The number of female students at Swiss universities has doubled in twenty years. This increase is accompanied by two phenomena of persisting gender inequality.
Firstly, women students are concentrated in the human and social sciences and certain specialist fields of medicine, pharmaceuticals and law. They are under-represented in the exact and technical sciences.
Secondly, although female students often outnumber male students, fewer of the former study for a doctorate (56.8% male doctoral students compared to 43.2 % female doctoral students in 2010). The proportion of women among those obtaining a doctorate in Switzerland (41.9% of PhDs in 2009) is well below the European average (45%).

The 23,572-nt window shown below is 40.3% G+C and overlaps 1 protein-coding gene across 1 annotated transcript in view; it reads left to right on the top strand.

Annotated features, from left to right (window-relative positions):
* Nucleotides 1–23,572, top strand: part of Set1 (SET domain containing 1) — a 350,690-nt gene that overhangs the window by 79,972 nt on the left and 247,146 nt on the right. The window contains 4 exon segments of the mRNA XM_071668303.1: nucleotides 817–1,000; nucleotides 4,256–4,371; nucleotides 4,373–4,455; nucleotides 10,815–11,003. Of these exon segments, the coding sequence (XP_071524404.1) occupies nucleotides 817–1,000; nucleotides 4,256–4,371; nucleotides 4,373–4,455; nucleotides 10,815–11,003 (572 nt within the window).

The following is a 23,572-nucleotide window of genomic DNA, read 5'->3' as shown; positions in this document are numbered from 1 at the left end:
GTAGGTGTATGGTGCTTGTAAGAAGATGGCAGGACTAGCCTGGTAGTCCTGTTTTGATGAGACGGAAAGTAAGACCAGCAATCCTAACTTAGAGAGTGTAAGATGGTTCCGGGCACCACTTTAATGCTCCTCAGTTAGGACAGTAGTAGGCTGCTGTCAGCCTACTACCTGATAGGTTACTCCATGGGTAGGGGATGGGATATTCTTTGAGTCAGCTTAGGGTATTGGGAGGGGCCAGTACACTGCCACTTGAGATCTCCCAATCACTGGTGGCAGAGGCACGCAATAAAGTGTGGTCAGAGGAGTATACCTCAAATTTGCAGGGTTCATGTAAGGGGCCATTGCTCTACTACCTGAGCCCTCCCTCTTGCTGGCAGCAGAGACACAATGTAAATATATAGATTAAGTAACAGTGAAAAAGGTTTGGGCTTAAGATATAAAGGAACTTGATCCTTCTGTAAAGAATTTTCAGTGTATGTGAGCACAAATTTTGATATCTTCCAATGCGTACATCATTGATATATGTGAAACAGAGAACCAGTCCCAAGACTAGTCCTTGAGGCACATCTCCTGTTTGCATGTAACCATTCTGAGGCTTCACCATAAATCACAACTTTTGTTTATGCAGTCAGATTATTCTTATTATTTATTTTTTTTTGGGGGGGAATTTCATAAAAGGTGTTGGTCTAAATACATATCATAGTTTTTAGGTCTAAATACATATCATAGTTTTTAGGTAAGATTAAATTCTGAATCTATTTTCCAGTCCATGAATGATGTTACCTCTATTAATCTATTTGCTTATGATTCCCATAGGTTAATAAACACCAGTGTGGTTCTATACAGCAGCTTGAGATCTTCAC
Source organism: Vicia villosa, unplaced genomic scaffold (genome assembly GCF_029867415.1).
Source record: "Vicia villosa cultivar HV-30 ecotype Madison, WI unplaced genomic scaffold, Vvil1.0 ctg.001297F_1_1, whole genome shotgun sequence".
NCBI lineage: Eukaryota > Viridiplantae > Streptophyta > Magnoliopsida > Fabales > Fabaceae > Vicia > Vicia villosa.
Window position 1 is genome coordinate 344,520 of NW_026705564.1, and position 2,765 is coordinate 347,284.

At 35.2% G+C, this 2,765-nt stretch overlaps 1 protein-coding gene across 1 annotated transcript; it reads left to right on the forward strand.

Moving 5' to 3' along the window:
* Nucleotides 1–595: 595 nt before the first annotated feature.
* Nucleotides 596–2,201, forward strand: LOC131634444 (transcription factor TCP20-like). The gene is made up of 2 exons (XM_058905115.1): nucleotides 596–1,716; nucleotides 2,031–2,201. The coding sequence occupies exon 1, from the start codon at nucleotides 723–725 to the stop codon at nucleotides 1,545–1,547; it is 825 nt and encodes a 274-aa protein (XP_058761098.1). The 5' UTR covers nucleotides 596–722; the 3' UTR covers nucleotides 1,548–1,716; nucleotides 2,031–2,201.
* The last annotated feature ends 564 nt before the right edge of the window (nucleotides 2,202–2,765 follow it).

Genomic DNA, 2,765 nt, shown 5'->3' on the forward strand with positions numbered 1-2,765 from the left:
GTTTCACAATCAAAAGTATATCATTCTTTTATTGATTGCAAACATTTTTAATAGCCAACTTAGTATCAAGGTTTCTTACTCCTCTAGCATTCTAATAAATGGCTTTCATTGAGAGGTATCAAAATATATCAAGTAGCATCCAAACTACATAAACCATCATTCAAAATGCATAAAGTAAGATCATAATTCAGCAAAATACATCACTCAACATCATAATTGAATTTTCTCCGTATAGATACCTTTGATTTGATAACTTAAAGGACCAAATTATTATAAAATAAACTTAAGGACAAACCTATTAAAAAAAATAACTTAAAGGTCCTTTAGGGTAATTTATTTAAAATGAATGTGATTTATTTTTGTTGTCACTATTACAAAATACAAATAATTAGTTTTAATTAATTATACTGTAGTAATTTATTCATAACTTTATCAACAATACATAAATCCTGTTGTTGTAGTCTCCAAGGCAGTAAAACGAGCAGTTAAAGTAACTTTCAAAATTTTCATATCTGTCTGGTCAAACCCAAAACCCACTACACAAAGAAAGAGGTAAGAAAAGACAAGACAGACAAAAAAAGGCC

The metaphor of the « leaky pipeline » (document in French) illustrates the declining participation of women as the rungs of the academic ladder are climbed. In 2011, the percentage of women professors in Switzerland in 2011 was 17.6%, while 41.6% of assistants and scientific staff were women (OFS figures).
The effect of the leaky pipeline varies according to discipline. Since there are fewer female students in the technical and exact sciences, the loss of female students is proportionally lower than in the human and social sciences.
A document from the CRUS presents detailed figures, by academic status and discipline, for the period 2002-2010.
European statistics can be consulted in the report She Figures 2009.
Despite these differences between disciplines, the doctoral and postdoctoral period remains a pivotal moment.
The fact that more and more female researchers, regardless of discipline, are successfully negotiating this stage constitutes an important issue for equal opportunities.